A Rare Glimpse Into the Kanievskys’ Home

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A typical day in the home of Rav Chaim Kanievsky is truly a sight to behold: From the early morning hours, Jews from around the world huddle up the winding staircase which leads up to the front door of the Rav. Once they enter the threshold, they find themselves in a narrow passageway lined with seforim. It is a chaotic atmosphere, as individuals prepare their kashas in learning, stories of suffering, and shailas for advice. Once they arrive at the feet of the ‘Sar HaTorah’ as the Rav is belovedly known, they have a brief but often meaningful encounter. Rav Kanievsky’s time is precious, and most receive only a fleeting glimpse. Occasionally, however, someone’s story is so moving, or their need so urgent, that they gain extended audience with the Rav and his gabbaim. Even more rarely, Rav Kanievsky takes time from his hectic schedule to write a handwritten letter on behalf of an individual. This happened this week, when an individual whose identity is being concealed for privacy reasons received a written endorsement from the Rav, which read as follows:


“Our friend, who involves himself with the needs of the public, has encountered much hardship. He is suffering terribly,” begins the Rav’s signed statement.


Rav Kanievsky then calls on each member of the Jewish people, “because [the individual] has dedicated his life to klal yisroel,” to unite in helping them financially during this time of need. Though the minute details of the individual’s situation are not disclosed, one can only imagine that with the tremendous amount of suffering and poverty which Rav Kanievsky is made aware of on a daily basis, in order for him to write a personal request in this way, the matter at hand must be truly urgent, and the individual in question truly trustworthy.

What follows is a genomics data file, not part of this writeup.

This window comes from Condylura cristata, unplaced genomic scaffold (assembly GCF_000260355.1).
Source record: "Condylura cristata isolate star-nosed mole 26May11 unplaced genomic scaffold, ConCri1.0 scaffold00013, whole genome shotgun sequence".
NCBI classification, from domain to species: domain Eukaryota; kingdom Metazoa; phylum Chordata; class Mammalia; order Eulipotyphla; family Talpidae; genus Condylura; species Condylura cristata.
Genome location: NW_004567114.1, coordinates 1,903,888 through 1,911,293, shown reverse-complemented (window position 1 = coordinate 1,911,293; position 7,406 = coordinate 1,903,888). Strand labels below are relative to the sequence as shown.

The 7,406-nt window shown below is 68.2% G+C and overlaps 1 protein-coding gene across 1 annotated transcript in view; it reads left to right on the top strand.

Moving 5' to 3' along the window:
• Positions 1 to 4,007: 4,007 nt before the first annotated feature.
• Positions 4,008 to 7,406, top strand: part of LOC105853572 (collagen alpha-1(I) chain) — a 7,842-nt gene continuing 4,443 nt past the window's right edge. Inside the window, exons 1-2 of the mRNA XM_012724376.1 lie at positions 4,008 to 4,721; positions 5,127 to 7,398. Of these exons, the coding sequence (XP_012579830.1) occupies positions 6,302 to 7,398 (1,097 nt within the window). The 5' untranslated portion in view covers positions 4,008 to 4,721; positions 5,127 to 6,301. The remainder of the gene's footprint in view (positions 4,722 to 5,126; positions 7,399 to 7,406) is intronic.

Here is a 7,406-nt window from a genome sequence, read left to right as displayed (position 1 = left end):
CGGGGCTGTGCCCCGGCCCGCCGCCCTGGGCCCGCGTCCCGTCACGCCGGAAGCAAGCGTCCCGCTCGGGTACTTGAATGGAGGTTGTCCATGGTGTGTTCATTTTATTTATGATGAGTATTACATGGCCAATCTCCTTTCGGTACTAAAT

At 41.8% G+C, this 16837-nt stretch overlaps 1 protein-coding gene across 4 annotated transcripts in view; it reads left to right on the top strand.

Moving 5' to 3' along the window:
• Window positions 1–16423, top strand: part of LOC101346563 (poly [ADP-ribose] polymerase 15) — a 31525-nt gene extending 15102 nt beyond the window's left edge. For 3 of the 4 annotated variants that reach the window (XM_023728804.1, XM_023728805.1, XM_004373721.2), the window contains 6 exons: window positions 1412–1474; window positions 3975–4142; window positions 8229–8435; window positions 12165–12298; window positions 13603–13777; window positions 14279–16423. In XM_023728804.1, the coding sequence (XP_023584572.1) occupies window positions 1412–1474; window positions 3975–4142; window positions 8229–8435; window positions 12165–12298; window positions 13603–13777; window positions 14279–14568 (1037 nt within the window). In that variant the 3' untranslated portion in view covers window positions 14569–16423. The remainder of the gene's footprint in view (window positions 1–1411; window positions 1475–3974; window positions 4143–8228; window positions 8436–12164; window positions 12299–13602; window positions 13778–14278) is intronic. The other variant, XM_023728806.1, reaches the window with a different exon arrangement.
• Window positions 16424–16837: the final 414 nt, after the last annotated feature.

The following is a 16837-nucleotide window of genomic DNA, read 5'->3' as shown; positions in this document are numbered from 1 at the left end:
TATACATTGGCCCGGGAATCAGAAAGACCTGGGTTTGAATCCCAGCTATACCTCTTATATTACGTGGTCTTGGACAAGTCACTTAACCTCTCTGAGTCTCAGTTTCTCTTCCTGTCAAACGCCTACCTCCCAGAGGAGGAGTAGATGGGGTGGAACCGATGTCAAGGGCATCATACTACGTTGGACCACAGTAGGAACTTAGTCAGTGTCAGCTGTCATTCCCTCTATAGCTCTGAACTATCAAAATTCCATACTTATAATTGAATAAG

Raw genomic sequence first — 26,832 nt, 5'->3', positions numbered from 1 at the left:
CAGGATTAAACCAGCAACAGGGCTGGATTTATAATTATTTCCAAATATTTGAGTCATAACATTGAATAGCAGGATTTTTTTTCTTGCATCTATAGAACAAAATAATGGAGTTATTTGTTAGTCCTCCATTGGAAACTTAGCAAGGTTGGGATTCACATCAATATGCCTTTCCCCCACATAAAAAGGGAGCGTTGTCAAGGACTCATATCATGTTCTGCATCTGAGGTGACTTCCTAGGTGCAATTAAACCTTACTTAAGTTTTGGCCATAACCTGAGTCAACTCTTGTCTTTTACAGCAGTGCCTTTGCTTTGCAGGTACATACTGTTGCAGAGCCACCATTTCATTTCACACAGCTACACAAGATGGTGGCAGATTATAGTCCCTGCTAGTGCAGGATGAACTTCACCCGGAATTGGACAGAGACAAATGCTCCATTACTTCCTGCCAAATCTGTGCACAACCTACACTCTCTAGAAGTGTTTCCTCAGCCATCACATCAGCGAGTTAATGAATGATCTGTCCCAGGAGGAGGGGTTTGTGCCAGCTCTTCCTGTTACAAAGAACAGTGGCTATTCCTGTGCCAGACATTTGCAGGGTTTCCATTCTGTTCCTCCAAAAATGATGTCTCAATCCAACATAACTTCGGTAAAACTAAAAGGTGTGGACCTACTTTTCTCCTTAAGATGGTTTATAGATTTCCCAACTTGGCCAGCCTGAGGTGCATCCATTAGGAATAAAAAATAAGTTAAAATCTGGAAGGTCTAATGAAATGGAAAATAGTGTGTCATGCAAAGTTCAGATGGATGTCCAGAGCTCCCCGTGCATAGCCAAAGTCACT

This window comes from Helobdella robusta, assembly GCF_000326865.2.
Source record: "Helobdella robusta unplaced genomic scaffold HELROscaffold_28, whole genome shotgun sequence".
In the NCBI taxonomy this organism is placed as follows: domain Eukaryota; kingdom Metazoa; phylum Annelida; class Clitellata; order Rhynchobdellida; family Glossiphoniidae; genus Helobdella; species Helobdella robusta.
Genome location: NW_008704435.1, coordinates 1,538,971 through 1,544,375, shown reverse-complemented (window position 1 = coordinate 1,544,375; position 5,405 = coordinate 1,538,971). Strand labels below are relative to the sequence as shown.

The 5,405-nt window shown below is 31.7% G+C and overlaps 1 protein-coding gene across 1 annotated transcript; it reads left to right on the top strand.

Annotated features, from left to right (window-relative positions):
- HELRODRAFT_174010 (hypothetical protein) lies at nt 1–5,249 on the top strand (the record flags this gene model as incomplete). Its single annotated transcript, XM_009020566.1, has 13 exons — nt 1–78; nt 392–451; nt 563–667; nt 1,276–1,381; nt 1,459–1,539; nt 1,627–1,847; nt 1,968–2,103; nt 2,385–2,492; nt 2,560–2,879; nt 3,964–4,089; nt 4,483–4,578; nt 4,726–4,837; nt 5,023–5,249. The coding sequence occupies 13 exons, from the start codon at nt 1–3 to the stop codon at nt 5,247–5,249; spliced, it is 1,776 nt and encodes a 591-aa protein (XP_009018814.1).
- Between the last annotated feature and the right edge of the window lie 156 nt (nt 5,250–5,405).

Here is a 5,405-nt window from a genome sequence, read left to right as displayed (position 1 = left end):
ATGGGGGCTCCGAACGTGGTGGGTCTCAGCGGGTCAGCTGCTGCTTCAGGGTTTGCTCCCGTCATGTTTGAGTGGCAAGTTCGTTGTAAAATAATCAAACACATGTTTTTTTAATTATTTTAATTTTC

This takes a different format than many other online tzedaka campaigns, which have resorted to using photos and video footage of those in need in order to help donors connect on a personal level. This has opened discussion as to whether or not these images are necessary, and whether or not a tzedaka campaign can succeed without divulging all information. In fact, research shows that campaigns without images tend to raise drastically less money.

Those close to the individual referred to in the letter hope that the public show of support from Rav Chaim Kanievsky, together with the general Jewish principle of attaching oneself to the gedolim, and the Rav’s blessing for those who donate, will be enough to motivate readers around the world to save someone who is truly in urgent need.




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